– Curt F.
    Nov 1, 2022 at 21:12
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    $\begingroup$ Great video of demonstrating the explosive energy between pure nitrogen and 2/3 nitrogen with 1/3 oxygen adding into the system. Thanks for finding that video. Is there any other literature you recommend that I can read more about? $\endgroup$ Nov 1, 2022 at 22:29
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    $\begingroup$ This is perfectly true in theory, assuming perfect mixing and complete reactions to equilibrium (so that even the very last propane molecule happens to encounter the last few oxygen molecules in time). In practice, the observed highest-energy mixture can be slightly non-stoichiometric if that helps avoid early terminations and incomplete combustion. Basically, it's a balance of two factors: excess unreacted molecules soaking up energy and local lack of reactants causing incomplete combustion. $\endgroup$
    – TooTea
    Nov 2, 2022 at 10:55
  • $\begingroup$ We were using two different methods for mixing the mixture: natural convection and forced convection with a fan. Since propane is heavier than air, it saturates on the bottom of the container which is where the sparker is located. This means there could be three different levels of mixture: rich mixture on the bottom, balanced mixture in the middle, and lean mixture on the top. It will reach to the point where there is no combustion since the mixture is too rich. Could be interesting to find out the mixture where the sparker is located. $\endgroup$ Nov 2, 2022 at 16:33

No, slightly rich mixtures of propane and air have the highest explosive pressure as reported in DEFLAGRATION PARAMETERS OF PROPANE–AIR MIXTURES IN A CLOSED CYLINDRICAL VESSEL U.P.B. Sci. Bull., Series B, Vol. 73, Issue 3, pages 17-26 (2011).

Stoichiometric is 4.02% by volume propane as you say, while 4.70% is found to give the highest pressure.

This reference considers many different reaction products, not just the main reaction products. Solid graphite, and gaseous propane, CO2, CO, H2O, O2, N2, CH4, C2H2, C2H4, H2, NO, H, OH and O are all considered.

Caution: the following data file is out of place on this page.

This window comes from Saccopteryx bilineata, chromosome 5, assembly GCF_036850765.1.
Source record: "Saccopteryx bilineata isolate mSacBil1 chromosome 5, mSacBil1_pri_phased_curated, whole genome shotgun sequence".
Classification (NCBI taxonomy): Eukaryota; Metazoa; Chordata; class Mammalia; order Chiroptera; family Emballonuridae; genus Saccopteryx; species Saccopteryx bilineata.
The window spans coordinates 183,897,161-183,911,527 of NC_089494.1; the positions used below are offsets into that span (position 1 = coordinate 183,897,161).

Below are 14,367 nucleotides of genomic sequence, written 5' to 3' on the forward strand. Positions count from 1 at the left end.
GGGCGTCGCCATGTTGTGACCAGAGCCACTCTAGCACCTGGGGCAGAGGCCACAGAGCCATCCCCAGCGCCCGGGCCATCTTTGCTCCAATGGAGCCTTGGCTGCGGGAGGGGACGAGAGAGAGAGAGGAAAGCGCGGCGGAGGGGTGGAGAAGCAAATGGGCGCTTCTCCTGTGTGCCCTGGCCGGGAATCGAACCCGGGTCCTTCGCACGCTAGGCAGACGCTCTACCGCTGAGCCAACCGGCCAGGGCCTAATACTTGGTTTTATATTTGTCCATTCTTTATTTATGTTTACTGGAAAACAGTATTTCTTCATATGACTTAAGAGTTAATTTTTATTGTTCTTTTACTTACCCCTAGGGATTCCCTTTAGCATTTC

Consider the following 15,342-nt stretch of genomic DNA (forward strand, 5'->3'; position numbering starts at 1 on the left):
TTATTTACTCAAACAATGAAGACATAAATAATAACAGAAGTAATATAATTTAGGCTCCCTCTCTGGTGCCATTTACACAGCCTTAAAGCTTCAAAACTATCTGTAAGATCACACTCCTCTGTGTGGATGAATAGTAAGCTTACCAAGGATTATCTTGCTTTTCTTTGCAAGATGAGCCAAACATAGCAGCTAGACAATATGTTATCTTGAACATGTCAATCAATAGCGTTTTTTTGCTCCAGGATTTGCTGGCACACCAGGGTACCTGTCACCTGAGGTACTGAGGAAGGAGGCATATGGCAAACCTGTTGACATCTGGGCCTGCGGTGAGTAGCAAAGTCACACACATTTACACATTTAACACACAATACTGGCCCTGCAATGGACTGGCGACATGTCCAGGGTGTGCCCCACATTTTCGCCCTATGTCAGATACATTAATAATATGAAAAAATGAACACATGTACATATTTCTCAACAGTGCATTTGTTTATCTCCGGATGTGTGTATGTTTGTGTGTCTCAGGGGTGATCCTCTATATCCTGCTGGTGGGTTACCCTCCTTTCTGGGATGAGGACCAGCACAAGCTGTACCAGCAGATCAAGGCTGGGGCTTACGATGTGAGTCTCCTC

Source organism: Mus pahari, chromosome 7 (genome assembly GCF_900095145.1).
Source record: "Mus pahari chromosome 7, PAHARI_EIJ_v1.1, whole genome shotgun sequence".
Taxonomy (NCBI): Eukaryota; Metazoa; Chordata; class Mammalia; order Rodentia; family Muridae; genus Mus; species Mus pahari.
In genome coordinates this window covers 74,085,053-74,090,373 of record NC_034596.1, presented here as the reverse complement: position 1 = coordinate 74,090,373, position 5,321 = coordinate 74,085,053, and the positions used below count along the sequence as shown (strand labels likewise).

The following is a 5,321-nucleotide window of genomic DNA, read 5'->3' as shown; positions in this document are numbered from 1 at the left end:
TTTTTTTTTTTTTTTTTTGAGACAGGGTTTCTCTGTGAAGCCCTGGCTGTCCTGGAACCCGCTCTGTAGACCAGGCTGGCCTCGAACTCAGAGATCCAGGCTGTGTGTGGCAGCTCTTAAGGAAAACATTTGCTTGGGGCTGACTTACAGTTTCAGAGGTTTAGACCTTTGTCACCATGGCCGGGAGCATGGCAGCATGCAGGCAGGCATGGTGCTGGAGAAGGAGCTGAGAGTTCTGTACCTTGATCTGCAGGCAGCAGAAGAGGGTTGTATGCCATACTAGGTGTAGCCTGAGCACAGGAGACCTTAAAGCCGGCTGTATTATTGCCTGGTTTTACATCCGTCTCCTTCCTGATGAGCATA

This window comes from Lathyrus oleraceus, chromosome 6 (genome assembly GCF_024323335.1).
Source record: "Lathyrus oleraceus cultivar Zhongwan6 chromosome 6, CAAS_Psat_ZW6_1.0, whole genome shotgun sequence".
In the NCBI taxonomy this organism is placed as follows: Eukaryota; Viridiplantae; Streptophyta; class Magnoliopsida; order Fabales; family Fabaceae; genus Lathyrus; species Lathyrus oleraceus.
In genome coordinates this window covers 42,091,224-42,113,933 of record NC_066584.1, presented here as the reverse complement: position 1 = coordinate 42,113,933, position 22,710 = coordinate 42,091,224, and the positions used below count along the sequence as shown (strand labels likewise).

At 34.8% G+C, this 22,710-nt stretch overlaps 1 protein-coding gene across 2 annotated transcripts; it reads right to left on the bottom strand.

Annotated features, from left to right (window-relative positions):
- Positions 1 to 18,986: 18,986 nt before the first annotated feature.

See also Laminar burning velocity and explosion index of LPG–air and propane–air mixtures Fuel 87 (2008) 39–57 which explains:

the maximum rate of flame propagation occurs on the rich side since additional fuel is needed to compensate for the effect of dissociation at higher temperature


Assuming you do not want incomplete combustion of propane leading to the formation of poisonous $\ce{CO}$ gas, then propane would be the limiting reagent outside of stoichiometric conditions, according to the reaction:

$$\ce{C3H8 +5O2 -> 3CO2 +4H2O }$$

If you want to calculate how much energy (heat) is released as a function of the initial molar fraction of propane, we will consider the following:


$A$ represent propane.

$y_{Ao}$ = initial molar fraction of propane.

$n_{Ao}$ = initial moles of propane. [mol]

$n_{o}$ = initial total moles of gas. [mol]

$n$ = final total moles of gas. [mol]

$Q$ = heat released by combustion reaction. [kJ]

$\Delta\overline{H}^{\;°}$ = standard molar enthalpy of propane. [kJ/mol]

$X_A$ = conversion of propane.

The heat released by combustion of propane can be calculated by:


Assuming combustion is complete since oxygen is in excess, $X_A=1$, so we have:


Since we're dealing with a reaction in gas phase, and the amount of gas molecules on the products side is higher than on the reactant side, the total final moles $n$ will be higher than the total initial moles $n_o$:


We can calculate $\epsilon$ with:

$$\epsilon=\frac{\Delta n}{a}\;y_{Ao}=\frac{1}{1}\;y_{Ao}=y_{Ao}$$

Dividing both sides of the second equation by $n$, we get:


Or equivalently:


Finally, for propane: $\Delta\overline{H}^{\;°}=\;$-2043 kJ/mol